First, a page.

nep-ict New Economics Papers
on Information and Communication Technologies
Issue of 2019‒06‒24
five papers chosen by
Marek Giebel
Universität Dortmund

  1. Digitalization and the performance of micro and small enterprises in Yogyakarta, Indonesia By Anna T. Falentina; Budy P. Resosudarmo; Danang Darmawan; Eny Sulistyaningrum
  2. An experimental study on the effects of communication, credibility, and clustering in network games By Gary Charness; Francesco Feri; Miguel A. Meléndez-Jiménez; Matthias Sutter
  3. FinTechs and the Market for Financial Analysis By Jillian Grennan; Roni Michaely
  4. Inequality, Information Technology and Inclusive Education in Sub-Saharan Africa By Simplice A. Asongu; Stella-Maris I. Orim; Rexon T. Nting
  5. Online Job Seekers in Canada: What Can We Learn from Bing Job Queries? By André Binette; Karyne B. Charbonneau; Nicholas Curtis; Gabriela Galassi; Scott Counts; Justin Cranshaw

  1. By: Anna T. Falentina; Budy P. Resosudarmo; Danang Darmawan; Eny Sulistyaningrum
    Abstract: The world is going digital. Little is known about how this digitalization affects the performance of micro and small enterprises, one of the major foundations of the economy in developing countries but with relatively low productivity. This paper examines the causal impact of internet utilization, as a part of digitalization, on enterprise performance. We conducted a field survey among micro and small enterprises in Yogyakarta, the densest micro and small enterprise population province in Indonesia. The identification strategy exploits the fact that the differences in geographic topography produce conceivably exogenous variations in the strength of cellular signal that micro and small enterprises in various areas can receive to connect to the internet. We find that internet utilization has enabled micro and small enterprises to engage in the digital economy and has improved labor productivity and exports.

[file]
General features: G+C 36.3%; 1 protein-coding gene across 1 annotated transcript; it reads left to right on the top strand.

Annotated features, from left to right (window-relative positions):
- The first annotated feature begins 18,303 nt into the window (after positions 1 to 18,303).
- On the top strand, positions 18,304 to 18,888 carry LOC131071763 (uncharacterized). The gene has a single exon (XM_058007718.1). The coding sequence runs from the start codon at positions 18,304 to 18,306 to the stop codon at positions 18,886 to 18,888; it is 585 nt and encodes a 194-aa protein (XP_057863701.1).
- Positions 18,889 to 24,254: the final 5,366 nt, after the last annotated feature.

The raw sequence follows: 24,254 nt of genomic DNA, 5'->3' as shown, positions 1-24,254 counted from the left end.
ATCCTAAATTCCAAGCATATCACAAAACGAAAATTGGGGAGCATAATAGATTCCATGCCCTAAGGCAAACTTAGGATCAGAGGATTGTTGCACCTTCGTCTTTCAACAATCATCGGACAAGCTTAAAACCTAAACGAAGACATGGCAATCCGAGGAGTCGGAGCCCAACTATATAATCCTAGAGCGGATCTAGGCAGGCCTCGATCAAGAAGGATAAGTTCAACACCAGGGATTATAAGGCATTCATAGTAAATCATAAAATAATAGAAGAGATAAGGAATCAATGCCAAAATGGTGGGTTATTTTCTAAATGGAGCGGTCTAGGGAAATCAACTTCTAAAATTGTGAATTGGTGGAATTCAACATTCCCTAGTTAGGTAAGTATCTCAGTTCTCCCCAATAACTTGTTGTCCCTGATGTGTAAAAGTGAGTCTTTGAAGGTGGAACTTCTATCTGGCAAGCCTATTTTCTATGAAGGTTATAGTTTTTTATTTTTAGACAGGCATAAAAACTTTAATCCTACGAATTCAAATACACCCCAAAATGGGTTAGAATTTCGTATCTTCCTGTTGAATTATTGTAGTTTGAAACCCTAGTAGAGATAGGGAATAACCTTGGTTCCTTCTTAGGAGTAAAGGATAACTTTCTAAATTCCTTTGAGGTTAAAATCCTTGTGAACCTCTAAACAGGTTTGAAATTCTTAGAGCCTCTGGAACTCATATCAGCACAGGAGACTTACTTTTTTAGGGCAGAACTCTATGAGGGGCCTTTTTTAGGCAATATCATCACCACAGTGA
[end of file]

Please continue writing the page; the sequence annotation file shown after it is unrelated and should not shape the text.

Keywords: digital technology, internet, micro and small enterprises, productivity, exports
    JEL: H54 L53 L96
    Date: 2019
  2. By: Gary Charness; Francesco Feri; Miguel A. Meléndez-Jiménez; Matthias Sutter
    Abstract: The effectiveness of social interaction depends strongly on an ability to coordinate actions efficiently. In large networks, such coordination may be very difficult to achieve and may depend on the communication technology and the network structure. We examine how pre-play communication and clustering within networks affect coordination in a challenging experimental game on eight-person networks. Free-form chat is enormously effective in achieving the non-equilibrium efficient outcome in our game, but restricted communication (where subjects can only indicate their intended action) is almost entirely ineffective. We can rationalize this result with a novel model about the credibility of cheap-talk messages. This credibility is much larger with freeform message communication than with restricted communication. We are the first to model this credibility and show, both theoretically and experimentally, an interaction effect of network structure and communication technologies. We also provide a model of message diffusion, which indeed predicts that diffusion will be more rapid without clustering and is consistent with our data.